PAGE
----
'Adoption Regulations Discriminatory For Not Recognising Christian Personal Law', Plea In Jharkhand HC Challenges Section 56(3) JJ Act [Read Petition]
A couple, who claims to have adopted a child as per Christian personal law, has approached the Jharkhand High Court challenging Section 56(3) of the Juvenile Justice Act 2015 and certain provisions of the Adoption Regulations 2017 as arbitrary and discriminatory.
On January 11, the DB of Chief Justice Aniruddha Bose and Justice H C Mishra issued notice to Attorney General of India, observing "certain important questions have been raised over the constitutionality of Section 56(3) of the Juvenile Justice(Care and Protection of Children) Act, 2015"
Section 56(3) of JJ Act states, "Nothing in this Act shall apply to the adoption of children made under the provisions of the Hindu Adoption and Maintenance Act 1956". This exemption is challenged as discriminatory on religious grounds by the petitioners, who are Christians.
The petitioners, a childless couple, adopted an infant, immediately after birth. The mother of the child was a minor girl, who got pregnant allegedly as a result of rape. The petitioners claimed that they got in contact with the girl through her aunt, and the infant was given to their care and custody in June 2017.
They claimed that they had baptised the child and was raising her as their own daughter. Meanwhile, the Jharkhand police started investigation of suspected cases of baby selling, allegedly carried out by members of Missionaries of Charity at Ranchi. The petitioners also came under the scanner. Since they had not followed the procedure of adoption under the Adoption Regulations framed under the JJ Act 2015 notified in April 2017 while adopting the infant, the Child Welfare Committee took away the infant from their custody.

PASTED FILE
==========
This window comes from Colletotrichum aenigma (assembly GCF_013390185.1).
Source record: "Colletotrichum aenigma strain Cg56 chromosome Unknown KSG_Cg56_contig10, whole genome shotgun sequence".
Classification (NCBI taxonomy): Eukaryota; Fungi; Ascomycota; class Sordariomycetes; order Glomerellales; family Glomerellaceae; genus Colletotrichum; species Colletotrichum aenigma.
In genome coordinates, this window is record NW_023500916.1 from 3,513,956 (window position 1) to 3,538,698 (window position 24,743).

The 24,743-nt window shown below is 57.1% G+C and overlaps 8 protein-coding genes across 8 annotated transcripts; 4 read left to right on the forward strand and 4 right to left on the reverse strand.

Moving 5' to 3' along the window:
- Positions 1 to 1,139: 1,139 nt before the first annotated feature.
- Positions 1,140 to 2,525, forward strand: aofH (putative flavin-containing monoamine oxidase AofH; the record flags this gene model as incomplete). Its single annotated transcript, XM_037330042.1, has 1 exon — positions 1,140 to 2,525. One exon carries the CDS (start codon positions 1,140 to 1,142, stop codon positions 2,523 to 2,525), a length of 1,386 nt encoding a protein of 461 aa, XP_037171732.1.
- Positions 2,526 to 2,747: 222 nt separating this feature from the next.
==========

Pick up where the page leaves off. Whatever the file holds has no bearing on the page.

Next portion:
In that backdrop, the petitioners approached the High Court through Advocate Prem Mardi, for declaration of adoption and for custody of the child from the Child Welfare Committee. They pointed out that the Adoption Regulations 2017 do not recognise adoption by inter-personal arrangements, and only permits adoption through adoption agencies. However, adoptions done as per inter-personal arrangements in accordance with Hindu Adoption and Maintenance Act are exempted from JJ Act as per Section 56(3). This, according to the petitioners is discriminatory, as the Regulations do not recognise adoptions done as per the right claimed under Christian personal law.
The petition said :
"As per Hindu Adoption and Maintenance Act, on the basis of inter-personal arrangements between a prospective parent and the actual parent or guardian of the child, a child can be adopted. Thus, the Act enables Hindu persons to adopt a child of their preference, and also enables a parent/guardian to give a child in adoption to a person of his/her choice.Thus, Hindu persons can enter into inter-personal arrangements for adoption without having to take recourse to the procedure under the JJ Act and Adoption Regulations. However, such an allowance is not made with respect to Christians. As stated above, the Courts have already recognised that Christians have right to adopt, even in the absence of any express legislation. This amounts to illegal classification and discrimination of Christians".